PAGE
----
If Trump believes, not without reason, that Pelosi’s caucus is out to kill his presidency, should he cooperate with the co-conspirators or use all of the actual and latent powers of his office to repel them?
After a stroke felled Woodrow Wilson during his national tour to save his League of Nations, an old rival, Sen. Albert Fall, went to the White House to tell the president, “I have been praying for you, Sir.”
To which Wilson is said to have replied, “Which way, Senator?”
Historians are in dispute as to whether Wilson actually said it.
But the acid retort came to mind on hearing that Nancy Pelosi, hours after accusing President Donald Trump of “engaging in a cover-up,” a felony, piously volunteered, “I pray for the president of the United States.”
For, by now, the hostile investigations of Trump by Pelosi’s House are becoming too numerous to list.
Subpoenas have been issued to the IRS demanding Trump’s tax returns. New York has enacted a law to gain access to Trump’s state tax returns, to pass them on to the comrades on Capitol Hill. Democrats are not seeking these records for guidance on how to reform the tax code.
House committees want the files of his accountants. Subpoenas have been issued to lending institutions where Trump borrowed, such as Deutsche Bank, going back to the last century.
The Mueller investigation found that neither Trump nor anyone in his campaign colluded with the Russians in 2016. Yet that exoneration is insufficient for the chairman of the House Judiciary Committee, Jerrold Nadler. He wants public hearings with present and past White House aides under oath to put on a show trial for a national TV audience.
The euphemism for this swarm attack is “Congressional oversight of the executive.” And Trump is not wrong to see in it a conspiracy to bring down his presidency and impeach and remove him.
And if Trump believes, not without reason, that Pelosi’s caucus is out to kill his presidency, should he cooperate with the co-conspirators or use all of the actual and latent powers of his office to repel them?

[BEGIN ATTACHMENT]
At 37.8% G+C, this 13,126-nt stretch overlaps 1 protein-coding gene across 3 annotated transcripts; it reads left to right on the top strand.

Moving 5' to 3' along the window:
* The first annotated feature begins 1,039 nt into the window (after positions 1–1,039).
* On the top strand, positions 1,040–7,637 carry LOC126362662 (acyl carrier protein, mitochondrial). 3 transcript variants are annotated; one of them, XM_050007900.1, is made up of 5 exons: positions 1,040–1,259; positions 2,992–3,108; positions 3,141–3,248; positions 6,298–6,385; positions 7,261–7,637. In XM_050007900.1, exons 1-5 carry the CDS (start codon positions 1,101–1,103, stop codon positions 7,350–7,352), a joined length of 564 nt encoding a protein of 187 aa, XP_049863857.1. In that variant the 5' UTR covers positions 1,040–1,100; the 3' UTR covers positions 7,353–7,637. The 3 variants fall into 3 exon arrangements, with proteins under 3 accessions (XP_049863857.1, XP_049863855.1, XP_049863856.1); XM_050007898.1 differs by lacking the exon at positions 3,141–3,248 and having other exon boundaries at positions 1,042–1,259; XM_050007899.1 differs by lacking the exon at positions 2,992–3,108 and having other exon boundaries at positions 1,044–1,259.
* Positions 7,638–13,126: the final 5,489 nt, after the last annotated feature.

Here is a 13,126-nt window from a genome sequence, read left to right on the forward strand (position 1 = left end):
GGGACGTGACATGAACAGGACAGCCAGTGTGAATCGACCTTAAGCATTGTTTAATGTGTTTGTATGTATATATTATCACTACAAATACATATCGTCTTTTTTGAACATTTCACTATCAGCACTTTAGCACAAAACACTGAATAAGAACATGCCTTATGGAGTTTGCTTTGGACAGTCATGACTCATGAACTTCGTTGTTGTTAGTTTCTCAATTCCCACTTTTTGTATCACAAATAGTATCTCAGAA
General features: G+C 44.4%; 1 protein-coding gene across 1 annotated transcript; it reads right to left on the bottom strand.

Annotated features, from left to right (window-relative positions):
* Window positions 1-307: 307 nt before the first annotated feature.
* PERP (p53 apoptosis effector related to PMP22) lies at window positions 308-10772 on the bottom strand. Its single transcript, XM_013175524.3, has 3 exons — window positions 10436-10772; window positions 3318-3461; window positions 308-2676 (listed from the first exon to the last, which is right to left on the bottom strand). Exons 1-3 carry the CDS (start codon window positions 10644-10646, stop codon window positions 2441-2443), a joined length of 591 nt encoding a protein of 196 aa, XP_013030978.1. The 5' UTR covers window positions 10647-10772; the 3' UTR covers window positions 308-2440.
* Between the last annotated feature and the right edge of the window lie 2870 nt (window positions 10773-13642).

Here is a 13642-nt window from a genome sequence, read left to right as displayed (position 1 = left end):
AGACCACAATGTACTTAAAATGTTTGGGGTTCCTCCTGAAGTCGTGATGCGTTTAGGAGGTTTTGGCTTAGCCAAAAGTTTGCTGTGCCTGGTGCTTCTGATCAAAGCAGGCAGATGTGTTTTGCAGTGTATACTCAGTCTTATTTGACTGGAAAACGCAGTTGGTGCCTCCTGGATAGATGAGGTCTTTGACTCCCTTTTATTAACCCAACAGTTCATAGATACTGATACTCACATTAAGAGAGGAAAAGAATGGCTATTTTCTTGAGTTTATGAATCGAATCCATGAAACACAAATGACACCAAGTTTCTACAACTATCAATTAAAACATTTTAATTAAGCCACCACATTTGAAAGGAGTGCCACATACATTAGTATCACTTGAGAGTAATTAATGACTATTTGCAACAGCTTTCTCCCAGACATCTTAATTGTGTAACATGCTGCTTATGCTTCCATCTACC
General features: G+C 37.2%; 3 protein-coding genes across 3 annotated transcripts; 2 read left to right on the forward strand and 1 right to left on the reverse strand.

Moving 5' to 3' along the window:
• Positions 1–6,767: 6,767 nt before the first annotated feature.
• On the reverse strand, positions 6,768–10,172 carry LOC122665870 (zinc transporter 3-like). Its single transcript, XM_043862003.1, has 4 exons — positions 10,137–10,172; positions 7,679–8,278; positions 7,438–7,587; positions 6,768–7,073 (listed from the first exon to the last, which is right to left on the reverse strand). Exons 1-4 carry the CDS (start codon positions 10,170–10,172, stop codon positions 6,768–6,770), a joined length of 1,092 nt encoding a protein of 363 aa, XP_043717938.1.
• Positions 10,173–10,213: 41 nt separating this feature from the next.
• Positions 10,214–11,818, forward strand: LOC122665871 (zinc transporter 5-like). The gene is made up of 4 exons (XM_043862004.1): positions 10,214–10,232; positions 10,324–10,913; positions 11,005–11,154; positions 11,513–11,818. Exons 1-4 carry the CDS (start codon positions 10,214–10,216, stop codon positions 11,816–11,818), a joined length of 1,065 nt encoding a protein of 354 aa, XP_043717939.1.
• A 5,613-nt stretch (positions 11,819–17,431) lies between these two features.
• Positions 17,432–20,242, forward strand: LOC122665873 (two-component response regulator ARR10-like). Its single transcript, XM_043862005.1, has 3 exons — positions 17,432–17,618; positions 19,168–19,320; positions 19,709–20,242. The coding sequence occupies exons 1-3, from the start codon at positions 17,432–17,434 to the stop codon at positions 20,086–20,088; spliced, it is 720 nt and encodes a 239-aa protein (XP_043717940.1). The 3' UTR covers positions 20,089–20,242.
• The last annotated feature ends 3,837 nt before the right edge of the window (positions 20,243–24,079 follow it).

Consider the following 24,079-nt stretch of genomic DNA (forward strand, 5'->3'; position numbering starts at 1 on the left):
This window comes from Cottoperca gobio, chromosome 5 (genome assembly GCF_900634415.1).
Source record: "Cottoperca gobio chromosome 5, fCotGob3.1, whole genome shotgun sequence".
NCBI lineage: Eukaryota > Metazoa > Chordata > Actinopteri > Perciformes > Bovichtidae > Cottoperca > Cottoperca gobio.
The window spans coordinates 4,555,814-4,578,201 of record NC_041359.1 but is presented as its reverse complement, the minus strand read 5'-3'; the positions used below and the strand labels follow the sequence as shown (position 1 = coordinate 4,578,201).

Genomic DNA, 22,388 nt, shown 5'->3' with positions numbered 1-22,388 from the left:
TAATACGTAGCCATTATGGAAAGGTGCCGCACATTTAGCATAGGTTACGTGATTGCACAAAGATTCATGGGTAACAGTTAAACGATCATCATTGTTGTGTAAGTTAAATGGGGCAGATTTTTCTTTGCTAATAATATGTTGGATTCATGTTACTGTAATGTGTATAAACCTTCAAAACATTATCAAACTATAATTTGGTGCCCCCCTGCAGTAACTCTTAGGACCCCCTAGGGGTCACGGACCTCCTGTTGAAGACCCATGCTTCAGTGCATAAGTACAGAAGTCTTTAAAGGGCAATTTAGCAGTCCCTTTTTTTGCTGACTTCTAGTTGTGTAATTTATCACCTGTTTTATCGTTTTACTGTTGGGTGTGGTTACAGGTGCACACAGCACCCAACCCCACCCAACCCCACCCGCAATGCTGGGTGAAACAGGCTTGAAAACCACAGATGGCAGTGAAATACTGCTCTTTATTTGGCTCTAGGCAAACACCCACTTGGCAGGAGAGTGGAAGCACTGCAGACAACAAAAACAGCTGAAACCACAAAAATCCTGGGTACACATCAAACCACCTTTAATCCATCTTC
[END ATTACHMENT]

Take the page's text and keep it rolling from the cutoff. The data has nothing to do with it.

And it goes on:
These are the alternatives the president faces.
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Out in the Rose Garden, Trump declared there would be no further cooperation on a legislative agenda with Democrats until a halt is called to their investigations:
“I told Senator Schumer and Speaker Pelosi, ‘I want to do infrastructure. I want to do it more than you want to do it. … But you can’t do it under these circumstances. So get these phony investigations over with.'”
Where, then, are we headed?
To gridlock first, then almost surely down the impeachment road.
For if Trump continues to defy subpoenas and denounce those who issue them, and Pelosi cannot deliver on the Democrats’ agenda, the louder will be the clamor of the Democratic base to remove Trump. At some point, Pelosi will have to go along or lose control of her rebellious caucus.
Consider Trump’s immigration plan, which was introduced to no great enthusiasm among his supporters.
In April in Las Vegas, after 75,000 asylum seekers had crossed the U.S. border in February and 100,000 in March — an average of a million crossers a year — Trump declared:
“There is an emergency on our southern border. … It’s a colossal surge and it’s overwhelming our immigration system, and we can’t let that happen. … We can’t take you anymore. … Our country is full.”
But if the country is “full,” and we cannot stop the illegal crossings swamping the southern border, how can we take in and hand out green cards to another million legal immigrants every year?
What is the carrying capacity of a country whose debt is larger than its economy and whose social welfare system is overflowing with applicants?
Given the lukewarm reception among Republicans, the refusal of Democrats to back an immigration bill that does not put millions of undocumented migrants on a path to citizenship, and the animosity that has arisen between Trump and Pelosi, the bill seems stillborn.
Pelosi and her leadership in the House, it is said, do not want impeachment. They see it as a dead end. And understandably so.
For if the House holds hearings and fails to impeach, Democrats would be seen as impotent. And if they did impeach the president and the Senate swiftly acquitted him, House Democrats would be seen a having wasted their two years, only to make Trump a political martyr.
Still, as Emerson wrote, things are in the saddle and ride mankind.
The left and its media allies are demanding more subpoenas, and Trump is growing more defiant. And if Pelosi continues to argue that impeachment is not justified now, the anti-Trump sentiment in her party could turn against her.
The left’s ultimatum: Lead, follow, or get out of the way.
Impeachment is how a democratic republic does regicide, the dethroning and beheading of a sovereign like England’s Charles I.
For the left, Trump’s fate is decided. The only lingering question is whether proceeding with impeachment now is premature for the progressives’ cause in 2020.
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